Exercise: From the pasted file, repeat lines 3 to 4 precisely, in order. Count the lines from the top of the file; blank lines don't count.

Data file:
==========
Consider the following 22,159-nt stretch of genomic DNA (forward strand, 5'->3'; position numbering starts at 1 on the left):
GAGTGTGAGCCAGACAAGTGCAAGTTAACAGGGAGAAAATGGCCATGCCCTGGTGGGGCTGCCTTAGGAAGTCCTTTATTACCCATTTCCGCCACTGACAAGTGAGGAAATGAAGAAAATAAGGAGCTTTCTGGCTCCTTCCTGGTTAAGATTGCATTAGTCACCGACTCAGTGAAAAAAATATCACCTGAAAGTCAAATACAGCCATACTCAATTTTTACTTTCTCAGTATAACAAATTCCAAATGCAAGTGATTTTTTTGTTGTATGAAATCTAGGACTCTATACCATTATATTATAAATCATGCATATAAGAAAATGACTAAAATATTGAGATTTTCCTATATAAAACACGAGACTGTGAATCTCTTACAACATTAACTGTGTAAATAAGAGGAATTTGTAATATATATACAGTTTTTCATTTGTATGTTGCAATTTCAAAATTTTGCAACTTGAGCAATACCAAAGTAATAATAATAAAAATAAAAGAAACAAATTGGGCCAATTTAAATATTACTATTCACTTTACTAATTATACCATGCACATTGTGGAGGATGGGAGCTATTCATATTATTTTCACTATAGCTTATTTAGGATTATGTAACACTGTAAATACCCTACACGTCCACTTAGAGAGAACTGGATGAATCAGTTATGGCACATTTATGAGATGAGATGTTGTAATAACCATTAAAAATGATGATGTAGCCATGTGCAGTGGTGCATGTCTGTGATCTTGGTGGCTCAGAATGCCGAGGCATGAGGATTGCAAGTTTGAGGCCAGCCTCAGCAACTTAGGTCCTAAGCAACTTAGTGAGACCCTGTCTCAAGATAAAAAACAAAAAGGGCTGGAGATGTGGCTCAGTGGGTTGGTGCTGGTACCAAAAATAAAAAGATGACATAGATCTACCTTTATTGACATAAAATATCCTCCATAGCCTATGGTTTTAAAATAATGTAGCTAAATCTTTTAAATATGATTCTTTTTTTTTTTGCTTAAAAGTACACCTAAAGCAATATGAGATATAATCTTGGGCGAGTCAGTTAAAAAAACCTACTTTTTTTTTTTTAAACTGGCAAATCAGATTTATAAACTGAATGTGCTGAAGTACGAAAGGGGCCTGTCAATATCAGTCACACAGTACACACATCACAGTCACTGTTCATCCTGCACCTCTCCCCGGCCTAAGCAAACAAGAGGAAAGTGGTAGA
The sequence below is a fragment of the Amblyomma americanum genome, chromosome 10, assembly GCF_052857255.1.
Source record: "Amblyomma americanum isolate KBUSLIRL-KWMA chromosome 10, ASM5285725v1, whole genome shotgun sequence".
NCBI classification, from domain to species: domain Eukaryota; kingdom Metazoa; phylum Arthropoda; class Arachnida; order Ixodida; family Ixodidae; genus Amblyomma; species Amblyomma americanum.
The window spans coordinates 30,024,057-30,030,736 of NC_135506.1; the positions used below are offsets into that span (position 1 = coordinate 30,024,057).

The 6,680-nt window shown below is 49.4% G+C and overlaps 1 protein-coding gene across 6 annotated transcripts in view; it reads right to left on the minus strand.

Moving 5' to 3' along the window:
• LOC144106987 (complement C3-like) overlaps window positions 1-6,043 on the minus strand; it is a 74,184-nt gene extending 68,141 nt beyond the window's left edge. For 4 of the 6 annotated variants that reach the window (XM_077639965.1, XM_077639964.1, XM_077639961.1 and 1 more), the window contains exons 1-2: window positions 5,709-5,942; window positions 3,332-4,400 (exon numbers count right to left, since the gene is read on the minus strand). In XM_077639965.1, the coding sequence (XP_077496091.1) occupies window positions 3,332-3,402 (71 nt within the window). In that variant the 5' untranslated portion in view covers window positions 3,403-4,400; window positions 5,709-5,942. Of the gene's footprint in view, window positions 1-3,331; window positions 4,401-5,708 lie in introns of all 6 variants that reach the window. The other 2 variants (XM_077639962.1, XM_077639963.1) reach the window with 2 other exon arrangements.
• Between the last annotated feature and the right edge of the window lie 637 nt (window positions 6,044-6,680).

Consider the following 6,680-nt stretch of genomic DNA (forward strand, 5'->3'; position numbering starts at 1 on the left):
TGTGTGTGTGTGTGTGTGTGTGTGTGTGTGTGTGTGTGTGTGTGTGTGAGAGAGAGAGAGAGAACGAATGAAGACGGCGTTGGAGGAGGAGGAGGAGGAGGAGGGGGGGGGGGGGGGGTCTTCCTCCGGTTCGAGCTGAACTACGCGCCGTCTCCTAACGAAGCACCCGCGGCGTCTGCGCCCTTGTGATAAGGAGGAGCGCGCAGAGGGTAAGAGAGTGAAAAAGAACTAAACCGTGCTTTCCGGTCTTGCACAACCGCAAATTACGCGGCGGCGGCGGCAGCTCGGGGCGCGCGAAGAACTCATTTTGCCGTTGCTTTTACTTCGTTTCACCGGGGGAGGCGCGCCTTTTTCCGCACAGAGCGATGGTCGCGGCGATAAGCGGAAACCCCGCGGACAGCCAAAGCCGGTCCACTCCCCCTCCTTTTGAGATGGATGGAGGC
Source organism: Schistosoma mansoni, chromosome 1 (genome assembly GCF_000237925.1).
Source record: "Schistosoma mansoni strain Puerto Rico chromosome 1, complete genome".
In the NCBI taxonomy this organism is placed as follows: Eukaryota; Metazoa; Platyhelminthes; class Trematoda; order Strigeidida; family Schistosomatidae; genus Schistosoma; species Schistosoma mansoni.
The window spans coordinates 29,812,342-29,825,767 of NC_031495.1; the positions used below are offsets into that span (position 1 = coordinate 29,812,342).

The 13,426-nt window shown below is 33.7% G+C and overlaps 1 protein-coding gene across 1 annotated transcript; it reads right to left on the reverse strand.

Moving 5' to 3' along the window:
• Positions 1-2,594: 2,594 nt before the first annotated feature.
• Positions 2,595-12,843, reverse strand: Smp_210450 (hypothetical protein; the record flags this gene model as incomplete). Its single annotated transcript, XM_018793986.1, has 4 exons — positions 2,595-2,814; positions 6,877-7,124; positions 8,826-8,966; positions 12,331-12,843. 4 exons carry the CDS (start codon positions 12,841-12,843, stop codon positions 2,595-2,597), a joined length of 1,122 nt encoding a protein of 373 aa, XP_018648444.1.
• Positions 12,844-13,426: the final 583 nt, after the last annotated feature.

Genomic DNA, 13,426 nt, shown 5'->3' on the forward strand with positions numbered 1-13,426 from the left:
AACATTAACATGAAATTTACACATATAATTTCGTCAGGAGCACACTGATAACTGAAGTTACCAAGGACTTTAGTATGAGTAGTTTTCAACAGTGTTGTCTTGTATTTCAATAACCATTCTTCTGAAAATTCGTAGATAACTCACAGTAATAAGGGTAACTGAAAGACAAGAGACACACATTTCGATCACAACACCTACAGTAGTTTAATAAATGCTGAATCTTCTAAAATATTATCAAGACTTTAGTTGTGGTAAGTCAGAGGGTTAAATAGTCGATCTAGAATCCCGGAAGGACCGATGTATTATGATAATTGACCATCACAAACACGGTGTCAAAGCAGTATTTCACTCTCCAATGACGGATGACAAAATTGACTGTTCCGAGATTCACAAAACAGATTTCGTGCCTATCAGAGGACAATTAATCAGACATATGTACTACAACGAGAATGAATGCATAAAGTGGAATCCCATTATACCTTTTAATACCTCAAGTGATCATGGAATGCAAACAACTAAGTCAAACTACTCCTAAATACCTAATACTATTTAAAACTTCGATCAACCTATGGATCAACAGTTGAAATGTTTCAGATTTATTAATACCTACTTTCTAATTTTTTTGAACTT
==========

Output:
The sequence below is a fragment of the Amblyomma americanum genome, chromosome 10, assembly GCF_052857255.1.
Source record: "Amblyomma americanum isolate KBUSLIRL-KWMA chromosome 10, ASM5285725v1, whole genome shotgun sequence".